Da Arm Puns! (And Other Team Activities)

My other teammates have touched on some of our failures, our success, and our technical processes, so I am going to speak on our collaboration and what the diversity of our members has brought to the table.

In our group, we have one Theatre Design major, one Arts and Entertainment Technologies (AET) major, and two Electrical Engineering majors.  With each of those backgrounds comes individual habits, and practices from studying in that field.  On top of that, each member is also incredibly unique in their way of thinking, which is to say more specifically, their approach to problems, problem solving, and collaboration.

Matt with Wyatt's Arm

Matthew Gutierrez, Electrical Engineer, holding the arm he just helped cast

There are two examples that perfectly describe the dissonance that we have encountered as a group…

  1. Some members are quick to make decisions, while others are more conservative and wait to make choices


  1. Our group tendency to want to work in “Silos”

Before I say anything else, I want to make something very very, clear; I am not trying to point fingers, or say that any kind of personality, or behavior is bad or wrong.

These are just situations and things that we have noticed about our group that have cause some problems along the way.  All people think and act differently, and one of the learning opportunities of this class is to learn how to work with people of different fields of study, as well as those who have different thought processes.

Our first issue we ran into, mostly at the beginning of the process, was the interaction between our group and the timeline.  We have members, that by personality are comfortable making decisions and moving forward quickly, but others who are not so much.  They want to see as much information as they can before moving forward.  Each has their merits, but the fact of the matter, is that we didn’t have time to look at every piece of data of materials, we just needed to make a decision.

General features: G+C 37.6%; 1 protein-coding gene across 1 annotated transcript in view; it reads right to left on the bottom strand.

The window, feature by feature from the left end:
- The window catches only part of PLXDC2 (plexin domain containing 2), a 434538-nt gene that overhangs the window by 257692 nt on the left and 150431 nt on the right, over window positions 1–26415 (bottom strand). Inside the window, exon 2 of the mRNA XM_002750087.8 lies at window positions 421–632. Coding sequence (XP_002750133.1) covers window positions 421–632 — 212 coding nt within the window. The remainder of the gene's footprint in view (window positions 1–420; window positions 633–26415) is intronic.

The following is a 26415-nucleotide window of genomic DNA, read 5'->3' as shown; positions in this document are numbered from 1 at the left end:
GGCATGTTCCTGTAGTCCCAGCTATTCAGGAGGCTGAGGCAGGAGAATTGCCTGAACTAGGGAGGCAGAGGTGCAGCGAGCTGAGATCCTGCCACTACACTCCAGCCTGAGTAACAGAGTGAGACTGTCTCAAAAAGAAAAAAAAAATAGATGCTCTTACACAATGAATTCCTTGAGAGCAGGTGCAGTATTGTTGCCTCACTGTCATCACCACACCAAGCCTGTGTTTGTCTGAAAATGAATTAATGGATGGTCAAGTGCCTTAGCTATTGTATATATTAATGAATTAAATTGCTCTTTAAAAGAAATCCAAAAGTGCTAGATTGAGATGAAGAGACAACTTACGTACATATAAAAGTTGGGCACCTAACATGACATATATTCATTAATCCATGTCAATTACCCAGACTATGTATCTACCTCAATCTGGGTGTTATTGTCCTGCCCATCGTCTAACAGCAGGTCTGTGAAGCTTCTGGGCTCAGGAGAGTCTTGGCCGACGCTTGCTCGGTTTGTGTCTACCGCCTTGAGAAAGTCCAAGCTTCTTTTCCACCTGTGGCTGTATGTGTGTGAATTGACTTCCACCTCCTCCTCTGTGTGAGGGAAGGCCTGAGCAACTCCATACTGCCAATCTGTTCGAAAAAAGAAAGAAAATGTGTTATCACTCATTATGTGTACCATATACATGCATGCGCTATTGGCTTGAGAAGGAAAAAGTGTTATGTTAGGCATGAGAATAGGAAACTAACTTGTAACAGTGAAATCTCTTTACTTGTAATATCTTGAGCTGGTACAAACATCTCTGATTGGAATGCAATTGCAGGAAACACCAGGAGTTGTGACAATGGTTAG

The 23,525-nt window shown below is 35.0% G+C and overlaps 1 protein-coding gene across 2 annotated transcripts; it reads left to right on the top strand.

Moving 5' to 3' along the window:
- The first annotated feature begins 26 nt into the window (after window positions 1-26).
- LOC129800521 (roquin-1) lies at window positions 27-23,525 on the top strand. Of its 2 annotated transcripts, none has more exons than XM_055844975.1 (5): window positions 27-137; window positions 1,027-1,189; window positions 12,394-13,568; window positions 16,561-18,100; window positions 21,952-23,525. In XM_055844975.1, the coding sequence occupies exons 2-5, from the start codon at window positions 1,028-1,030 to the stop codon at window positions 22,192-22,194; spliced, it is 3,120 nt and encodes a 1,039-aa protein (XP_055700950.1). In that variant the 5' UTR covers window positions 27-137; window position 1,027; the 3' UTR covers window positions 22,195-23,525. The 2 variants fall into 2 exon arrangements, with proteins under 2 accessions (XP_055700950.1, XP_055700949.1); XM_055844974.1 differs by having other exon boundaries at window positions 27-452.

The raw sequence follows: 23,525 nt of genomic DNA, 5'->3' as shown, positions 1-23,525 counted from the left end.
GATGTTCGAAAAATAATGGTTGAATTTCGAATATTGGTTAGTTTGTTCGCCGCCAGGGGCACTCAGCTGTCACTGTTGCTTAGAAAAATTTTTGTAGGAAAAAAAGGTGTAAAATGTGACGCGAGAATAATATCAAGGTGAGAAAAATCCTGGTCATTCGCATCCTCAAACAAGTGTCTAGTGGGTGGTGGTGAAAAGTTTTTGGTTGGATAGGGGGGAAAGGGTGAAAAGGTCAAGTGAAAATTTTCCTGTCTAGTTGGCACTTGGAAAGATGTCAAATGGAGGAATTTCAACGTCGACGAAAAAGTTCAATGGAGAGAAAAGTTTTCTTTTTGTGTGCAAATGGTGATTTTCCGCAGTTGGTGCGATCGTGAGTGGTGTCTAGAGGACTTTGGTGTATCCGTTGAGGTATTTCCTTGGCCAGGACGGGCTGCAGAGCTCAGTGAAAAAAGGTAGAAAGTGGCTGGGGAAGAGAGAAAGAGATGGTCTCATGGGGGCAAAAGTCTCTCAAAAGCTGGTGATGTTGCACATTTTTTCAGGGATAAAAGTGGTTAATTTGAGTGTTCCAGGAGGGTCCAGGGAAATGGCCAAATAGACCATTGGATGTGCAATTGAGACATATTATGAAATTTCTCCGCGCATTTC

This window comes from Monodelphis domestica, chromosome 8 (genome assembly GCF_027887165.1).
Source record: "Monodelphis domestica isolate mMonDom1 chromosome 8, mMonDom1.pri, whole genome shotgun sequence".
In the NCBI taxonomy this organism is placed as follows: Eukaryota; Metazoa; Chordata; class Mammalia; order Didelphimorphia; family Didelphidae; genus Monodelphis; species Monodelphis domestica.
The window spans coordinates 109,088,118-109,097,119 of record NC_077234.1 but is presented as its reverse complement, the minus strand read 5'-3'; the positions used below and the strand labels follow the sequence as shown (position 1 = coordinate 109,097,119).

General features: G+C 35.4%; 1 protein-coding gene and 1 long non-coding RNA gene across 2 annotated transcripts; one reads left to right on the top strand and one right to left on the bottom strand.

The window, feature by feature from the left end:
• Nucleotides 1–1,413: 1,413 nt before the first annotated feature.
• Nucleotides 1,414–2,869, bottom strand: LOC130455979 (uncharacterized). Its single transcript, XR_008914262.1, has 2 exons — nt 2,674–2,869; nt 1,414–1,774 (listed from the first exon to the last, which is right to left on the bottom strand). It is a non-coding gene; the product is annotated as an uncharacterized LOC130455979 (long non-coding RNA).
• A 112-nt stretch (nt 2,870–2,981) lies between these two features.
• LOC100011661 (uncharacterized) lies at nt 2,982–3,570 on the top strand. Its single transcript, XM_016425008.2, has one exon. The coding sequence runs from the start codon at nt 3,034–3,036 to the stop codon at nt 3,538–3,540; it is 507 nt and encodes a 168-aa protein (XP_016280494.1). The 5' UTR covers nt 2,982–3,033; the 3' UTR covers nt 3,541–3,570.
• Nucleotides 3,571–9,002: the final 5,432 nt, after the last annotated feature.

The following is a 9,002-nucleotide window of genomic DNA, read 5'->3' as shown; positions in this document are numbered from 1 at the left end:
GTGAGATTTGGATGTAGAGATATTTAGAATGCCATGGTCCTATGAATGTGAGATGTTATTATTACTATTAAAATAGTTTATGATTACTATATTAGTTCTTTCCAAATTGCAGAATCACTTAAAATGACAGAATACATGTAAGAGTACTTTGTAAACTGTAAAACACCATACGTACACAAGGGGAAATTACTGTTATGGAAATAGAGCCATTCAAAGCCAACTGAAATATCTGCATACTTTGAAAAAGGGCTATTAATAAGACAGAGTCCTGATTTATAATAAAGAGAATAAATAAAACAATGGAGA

Our “silo” issue is still something we are actively trying to watch and keep at bay.  The term “silo” comes from a conversation I had with one of our instructors, J.E. Johnson.  When we spoke to him about our troubles he shed light on the fact that we fell into the trap a lot of others do as well.  We thought we were collaborating and working together, but in reality we were just alone in our silos working on something that may, or may not, be useful to the project.  From what I have observed, this was the result of less than stellar communication at times, but mostly just personalities of the group.  Our group members just have a tendency to shift away and start working on our individual projects without keeping up communication with the other members.

Matt's Wooden U-Joint

A wooden joint gets the job done, at a smaller cost than buying and a shorter time than 3D printing.

To end on a slightly more upbeat note, our differences have also helped push us forward (or kept us afloat, depending on your view).  The natural way we think as individuals compliments each other in some respects.  At it’s core, we have two engineers, and two artistic design thinkers.  When one starts to over complicate, or be over ambitious, the other side can reign them in faster than trial and error.  It saved us from trying to model everything via 3D printing when just cutting and sculpting wood would work just as well.  Having a viewpoint that is further away on the spectrum (Architect to Sound Designer as opposed to Theatre Director to Lighting Designer) prevents over complication by having someone say “Why not this?” or even just asking “Why like that?” and during the explanation out loud something becomes more obvious.

At this stage in the process (one week from shooting), progress slows down, and it is a lot of clean up and finalizing.  This also means more problems and stress than their are satisfying successes (or at least in my experience).

The less you have those big successes, the more you will get dragged down by the problems, and in turn it is hard to speak positively about the situations.  However, this class has taught us that there will always be problems when you work in a group, because everyone is different and thinks differently.  This project, and this class, is the first time many of us have truly worked with someone with an entirely different skill set and training.  It isn’t super common to be in a collaborative based class with a major different than your own, and it is teaching the group a lot of what moving out into the “real world” might mean.


-Wyatt Laster

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